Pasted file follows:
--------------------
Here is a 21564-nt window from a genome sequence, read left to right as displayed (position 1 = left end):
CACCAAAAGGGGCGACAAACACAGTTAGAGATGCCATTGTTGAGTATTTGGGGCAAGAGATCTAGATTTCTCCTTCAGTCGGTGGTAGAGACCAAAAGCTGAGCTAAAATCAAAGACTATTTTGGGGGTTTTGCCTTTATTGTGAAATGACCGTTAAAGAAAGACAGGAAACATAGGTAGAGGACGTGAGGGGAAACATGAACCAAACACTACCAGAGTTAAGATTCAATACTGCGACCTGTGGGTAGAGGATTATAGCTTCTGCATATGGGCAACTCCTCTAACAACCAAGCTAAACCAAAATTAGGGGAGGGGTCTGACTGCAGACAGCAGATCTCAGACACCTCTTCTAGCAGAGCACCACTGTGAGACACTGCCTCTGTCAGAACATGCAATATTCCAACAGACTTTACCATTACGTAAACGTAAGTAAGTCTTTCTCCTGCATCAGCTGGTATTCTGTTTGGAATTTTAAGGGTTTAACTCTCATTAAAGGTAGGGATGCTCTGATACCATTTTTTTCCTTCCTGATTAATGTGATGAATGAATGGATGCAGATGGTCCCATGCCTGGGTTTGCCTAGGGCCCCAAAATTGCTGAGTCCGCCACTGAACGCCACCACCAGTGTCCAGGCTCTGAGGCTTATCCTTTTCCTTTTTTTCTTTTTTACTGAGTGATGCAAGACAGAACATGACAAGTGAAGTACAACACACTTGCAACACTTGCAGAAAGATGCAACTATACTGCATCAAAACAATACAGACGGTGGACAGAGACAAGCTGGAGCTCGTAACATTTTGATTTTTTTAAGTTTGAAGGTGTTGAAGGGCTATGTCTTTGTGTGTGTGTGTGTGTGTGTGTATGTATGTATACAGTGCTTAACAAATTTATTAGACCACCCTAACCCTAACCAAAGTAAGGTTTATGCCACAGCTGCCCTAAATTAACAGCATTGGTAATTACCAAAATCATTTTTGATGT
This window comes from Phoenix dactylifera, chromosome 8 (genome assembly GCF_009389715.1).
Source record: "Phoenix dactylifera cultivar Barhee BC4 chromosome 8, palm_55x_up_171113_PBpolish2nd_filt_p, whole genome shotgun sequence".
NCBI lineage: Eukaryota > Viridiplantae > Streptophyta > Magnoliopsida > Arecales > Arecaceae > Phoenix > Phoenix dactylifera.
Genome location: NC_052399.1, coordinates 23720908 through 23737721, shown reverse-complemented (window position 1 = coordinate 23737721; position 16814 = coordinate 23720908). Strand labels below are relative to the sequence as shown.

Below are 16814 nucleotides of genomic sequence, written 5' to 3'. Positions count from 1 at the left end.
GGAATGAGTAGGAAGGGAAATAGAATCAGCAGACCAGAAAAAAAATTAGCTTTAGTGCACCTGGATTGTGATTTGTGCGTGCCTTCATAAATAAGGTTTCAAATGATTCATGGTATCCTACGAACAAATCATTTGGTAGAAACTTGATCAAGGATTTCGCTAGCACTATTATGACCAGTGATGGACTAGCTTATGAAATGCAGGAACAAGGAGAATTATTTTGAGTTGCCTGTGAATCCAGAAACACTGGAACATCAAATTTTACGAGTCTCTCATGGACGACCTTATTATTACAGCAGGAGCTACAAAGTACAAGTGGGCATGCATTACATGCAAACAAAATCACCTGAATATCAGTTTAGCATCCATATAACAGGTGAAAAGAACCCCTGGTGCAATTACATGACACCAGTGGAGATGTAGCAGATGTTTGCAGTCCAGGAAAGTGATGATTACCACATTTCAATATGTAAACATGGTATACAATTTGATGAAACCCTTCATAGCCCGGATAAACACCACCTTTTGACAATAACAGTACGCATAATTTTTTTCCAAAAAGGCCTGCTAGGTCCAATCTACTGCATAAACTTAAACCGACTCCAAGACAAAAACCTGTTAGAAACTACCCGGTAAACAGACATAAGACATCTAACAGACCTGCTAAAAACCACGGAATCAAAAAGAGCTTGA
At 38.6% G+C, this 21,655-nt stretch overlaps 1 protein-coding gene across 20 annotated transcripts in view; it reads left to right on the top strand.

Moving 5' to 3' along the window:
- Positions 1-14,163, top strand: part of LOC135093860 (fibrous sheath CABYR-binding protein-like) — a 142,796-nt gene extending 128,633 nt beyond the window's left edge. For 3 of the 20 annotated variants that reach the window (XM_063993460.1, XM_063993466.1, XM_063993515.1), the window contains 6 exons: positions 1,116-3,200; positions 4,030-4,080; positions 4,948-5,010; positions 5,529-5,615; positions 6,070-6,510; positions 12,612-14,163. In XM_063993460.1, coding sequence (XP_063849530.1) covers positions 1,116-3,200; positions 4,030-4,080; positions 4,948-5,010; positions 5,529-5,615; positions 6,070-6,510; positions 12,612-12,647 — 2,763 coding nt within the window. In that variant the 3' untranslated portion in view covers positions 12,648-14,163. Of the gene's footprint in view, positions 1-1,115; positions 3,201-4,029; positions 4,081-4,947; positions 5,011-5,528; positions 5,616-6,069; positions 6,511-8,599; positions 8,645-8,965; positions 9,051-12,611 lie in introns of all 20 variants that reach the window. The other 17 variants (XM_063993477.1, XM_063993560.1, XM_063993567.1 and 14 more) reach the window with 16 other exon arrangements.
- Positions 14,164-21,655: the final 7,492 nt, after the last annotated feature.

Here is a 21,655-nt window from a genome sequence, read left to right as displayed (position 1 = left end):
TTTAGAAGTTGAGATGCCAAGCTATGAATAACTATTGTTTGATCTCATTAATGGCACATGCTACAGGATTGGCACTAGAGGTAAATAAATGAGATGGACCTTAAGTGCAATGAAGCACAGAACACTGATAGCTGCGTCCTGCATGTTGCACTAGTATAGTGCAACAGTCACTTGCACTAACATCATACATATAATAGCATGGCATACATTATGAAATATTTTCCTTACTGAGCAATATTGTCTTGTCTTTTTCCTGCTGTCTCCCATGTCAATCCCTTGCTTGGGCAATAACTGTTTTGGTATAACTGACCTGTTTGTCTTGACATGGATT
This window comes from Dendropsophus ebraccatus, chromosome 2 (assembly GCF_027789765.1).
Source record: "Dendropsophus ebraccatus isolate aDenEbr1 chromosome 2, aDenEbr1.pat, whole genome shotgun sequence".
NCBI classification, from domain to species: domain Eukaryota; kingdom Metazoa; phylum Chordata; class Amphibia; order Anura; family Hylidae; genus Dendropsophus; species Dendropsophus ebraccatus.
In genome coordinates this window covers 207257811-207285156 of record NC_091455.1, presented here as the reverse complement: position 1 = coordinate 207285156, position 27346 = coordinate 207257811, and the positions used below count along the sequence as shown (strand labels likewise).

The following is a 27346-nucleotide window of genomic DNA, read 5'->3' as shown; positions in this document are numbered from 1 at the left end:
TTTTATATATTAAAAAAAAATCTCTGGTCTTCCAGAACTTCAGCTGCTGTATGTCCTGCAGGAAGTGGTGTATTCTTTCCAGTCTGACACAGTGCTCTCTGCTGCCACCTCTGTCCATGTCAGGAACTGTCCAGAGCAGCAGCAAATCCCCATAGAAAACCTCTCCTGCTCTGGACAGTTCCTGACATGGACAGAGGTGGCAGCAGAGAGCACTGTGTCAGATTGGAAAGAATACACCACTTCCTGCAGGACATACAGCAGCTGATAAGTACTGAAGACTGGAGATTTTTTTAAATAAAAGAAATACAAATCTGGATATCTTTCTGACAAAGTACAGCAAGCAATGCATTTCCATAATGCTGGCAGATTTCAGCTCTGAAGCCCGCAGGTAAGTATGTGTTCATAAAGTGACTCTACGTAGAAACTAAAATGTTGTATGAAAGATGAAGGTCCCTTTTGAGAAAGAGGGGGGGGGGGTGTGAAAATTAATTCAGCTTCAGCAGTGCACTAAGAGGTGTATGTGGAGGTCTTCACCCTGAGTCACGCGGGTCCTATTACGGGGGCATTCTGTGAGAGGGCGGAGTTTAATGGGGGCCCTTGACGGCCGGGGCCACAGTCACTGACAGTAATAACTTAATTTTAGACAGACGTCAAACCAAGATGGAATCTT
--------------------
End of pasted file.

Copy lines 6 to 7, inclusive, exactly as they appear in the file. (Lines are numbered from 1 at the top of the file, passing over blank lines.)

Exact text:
Genome location: NC_052399.1, coordinates 23720908 through 23737721, shown reverse-complemented (window position 1 = coordinate 23737721; position 16814 = coordinate 23720908). Strand labels below are relative to the sequence as shown.

Below are 16814 nucleotides of genomic sequence, written 5' to 3'. Positions count from 1 at the left end.